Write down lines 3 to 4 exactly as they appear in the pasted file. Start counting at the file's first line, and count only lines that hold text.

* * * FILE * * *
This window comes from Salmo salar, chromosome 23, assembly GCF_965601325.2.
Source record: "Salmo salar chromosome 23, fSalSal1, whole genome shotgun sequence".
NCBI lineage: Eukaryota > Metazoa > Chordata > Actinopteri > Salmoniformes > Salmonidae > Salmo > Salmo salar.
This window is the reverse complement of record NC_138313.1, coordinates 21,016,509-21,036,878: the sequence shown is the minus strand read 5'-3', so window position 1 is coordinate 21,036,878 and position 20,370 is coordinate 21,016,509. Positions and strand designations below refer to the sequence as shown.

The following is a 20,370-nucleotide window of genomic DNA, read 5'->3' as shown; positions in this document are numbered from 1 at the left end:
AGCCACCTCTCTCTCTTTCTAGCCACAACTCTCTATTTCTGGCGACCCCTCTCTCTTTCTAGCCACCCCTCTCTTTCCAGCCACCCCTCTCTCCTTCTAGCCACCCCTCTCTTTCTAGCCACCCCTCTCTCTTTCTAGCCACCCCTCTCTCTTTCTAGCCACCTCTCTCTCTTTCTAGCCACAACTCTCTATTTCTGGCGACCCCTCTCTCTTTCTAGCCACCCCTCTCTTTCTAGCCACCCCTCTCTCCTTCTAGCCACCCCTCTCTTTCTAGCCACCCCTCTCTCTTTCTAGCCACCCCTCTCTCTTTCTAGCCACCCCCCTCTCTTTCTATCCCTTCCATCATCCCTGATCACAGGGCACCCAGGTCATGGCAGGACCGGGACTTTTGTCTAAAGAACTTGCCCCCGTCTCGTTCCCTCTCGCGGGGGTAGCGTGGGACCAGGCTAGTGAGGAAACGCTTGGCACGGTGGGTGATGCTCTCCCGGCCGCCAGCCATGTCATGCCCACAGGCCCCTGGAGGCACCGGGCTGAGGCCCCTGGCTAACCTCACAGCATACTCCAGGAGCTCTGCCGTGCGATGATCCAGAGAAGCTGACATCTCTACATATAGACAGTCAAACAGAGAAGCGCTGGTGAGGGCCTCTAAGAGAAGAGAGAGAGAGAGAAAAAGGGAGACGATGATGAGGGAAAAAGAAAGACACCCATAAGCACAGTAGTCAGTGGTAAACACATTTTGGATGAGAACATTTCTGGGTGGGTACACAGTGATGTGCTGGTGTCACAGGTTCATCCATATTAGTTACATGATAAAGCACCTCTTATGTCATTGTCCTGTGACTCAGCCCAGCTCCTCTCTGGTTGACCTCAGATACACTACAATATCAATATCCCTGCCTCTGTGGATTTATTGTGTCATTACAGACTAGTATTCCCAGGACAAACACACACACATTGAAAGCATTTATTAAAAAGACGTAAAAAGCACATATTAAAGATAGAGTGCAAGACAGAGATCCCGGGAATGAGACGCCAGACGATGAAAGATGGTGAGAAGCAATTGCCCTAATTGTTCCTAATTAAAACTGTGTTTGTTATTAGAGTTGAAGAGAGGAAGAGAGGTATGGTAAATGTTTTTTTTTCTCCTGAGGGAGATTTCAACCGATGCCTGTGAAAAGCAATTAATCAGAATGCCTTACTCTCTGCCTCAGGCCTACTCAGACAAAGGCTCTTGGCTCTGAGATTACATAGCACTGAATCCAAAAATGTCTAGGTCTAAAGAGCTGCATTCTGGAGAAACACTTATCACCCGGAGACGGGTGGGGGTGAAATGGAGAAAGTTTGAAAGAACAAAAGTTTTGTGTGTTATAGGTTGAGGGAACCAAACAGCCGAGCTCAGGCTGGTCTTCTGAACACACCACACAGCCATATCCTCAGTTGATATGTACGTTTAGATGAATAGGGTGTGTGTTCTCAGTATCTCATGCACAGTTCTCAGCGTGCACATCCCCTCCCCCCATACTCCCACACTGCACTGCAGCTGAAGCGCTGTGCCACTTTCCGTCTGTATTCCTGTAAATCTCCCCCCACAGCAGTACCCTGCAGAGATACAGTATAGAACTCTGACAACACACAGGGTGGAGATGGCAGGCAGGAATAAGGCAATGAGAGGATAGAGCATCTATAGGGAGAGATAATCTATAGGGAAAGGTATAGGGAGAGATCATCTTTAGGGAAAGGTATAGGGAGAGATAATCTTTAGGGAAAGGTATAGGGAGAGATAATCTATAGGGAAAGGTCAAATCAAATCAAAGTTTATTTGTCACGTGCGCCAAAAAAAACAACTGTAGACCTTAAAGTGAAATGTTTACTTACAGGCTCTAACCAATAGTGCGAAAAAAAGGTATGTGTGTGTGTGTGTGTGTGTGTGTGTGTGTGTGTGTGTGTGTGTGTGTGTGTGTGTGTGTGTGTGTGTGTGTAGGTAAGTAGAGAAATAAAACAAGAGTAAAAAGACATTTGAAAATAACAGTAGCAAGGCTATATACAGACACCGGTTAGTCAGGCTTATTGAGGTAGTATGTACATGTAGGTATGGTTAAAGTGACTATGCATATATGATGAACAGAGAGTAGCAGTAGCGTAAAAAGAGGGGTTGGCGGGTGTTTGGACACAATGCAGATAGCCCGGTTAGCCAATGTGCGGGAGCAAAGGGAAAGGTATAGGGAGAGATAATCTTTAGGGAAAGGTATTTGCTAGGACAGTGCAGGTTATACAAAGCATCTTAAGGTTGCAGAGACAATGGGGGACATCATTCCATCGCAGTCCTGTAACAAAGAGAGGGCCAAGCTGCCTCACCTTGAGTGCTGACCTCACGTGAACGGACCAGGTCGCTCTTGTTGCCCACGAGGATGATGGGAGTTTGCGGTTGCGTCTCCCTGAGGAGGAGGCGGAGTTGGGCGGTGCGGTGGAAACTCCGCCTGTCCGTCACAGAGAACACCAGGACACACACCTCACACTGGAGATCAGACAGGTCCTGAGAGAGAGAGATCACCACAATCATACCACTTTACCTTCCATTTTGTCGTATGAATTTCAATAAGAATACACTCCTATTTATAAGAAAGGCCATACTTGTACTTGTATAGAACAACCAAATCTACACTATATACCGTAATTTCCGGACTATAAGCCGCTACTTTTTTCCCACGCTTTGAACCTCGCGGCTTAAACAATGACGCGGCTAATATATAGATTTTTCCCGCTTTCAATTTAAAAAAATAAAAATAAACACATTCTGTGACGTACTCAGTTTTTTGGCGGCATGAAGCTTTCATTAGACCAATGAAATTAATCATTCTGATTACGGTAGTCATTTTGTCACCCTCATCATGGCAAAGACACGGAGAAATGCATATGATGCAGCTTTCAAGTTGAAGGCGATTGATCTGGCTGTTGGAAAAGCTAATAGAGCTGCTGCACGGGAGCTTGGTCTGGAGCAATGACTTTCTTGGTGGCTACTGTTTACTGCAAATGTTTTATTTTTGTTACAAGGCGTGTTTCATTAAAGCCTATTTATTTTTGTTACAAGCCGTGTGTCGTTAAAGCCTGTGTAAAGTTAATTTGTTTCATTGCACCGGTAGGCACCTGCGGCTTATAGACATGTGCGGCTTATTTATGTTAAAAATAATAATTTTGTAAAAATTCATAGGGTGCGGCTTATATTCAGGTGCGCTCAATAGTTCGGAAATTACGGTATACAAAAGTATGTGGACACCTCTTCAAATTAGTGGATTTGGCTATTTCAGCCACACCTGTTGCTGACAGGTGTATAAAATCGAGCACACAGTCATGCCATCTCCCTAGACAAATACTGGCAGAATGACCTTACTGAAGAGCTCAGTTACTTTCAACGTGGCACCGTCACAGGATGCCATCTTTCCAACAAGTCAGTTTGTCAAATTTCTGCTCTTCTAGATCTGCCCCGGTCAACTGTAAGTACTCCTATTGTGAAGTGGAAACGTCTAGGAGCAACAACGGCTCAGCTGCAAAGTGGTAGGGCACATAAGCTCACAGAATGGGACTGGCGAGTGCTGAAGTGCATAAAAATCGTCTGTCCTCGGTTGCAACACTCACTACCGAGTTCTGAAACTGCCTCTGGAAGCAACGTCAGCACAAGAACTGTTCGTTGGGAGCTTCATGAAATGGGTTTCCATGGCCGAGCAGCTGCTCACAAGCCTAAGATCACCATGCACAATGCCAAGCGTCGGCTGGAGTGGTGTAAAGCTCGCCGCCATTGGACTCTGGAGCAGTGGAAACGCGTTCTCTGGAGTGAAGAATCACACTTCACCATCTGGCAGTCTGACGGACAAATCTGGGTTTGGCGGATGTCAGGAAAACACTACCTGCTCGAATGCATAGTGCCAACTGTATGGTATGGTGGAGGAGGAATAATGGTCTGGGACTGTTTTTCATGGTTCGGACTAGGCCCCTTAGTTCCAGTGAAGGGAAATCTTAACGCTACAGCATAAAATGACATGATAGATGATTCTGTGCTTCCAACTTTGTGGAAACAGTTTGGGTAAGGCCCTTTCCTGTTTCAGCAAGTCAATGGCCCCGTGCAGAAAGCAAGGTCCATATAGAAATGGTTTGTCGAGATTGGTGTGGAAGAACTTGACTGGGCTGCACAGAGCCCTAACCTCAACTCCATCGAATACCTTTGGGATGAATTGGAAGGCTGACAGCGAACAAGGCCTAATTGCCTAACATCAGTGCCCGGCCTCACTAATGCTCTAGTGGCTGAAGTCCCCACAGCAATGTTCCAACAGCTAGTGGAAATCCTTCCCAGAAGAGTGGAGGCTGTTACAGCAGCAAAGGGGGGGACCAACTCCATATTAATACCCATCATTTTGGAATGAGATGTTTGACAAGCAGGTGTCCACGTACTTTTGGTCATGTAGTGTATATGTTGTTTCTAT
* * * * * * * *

NCBI lineage: Eukaryota > Metazoa > Chordata > Actinopteri > Salmoniformes > Salmonidae > Salmo > Salmo salar.
This window is the reverse complement of record NC_138313.1, coordinates 21,016,509-21,036,878: the sequence shown is the minus strand read 5'-3', so window position 1 is coordinate 21,036,878 and position 20,370 is coordinate 21,016,509. Positions and strand designations below refer to the sequence as shown.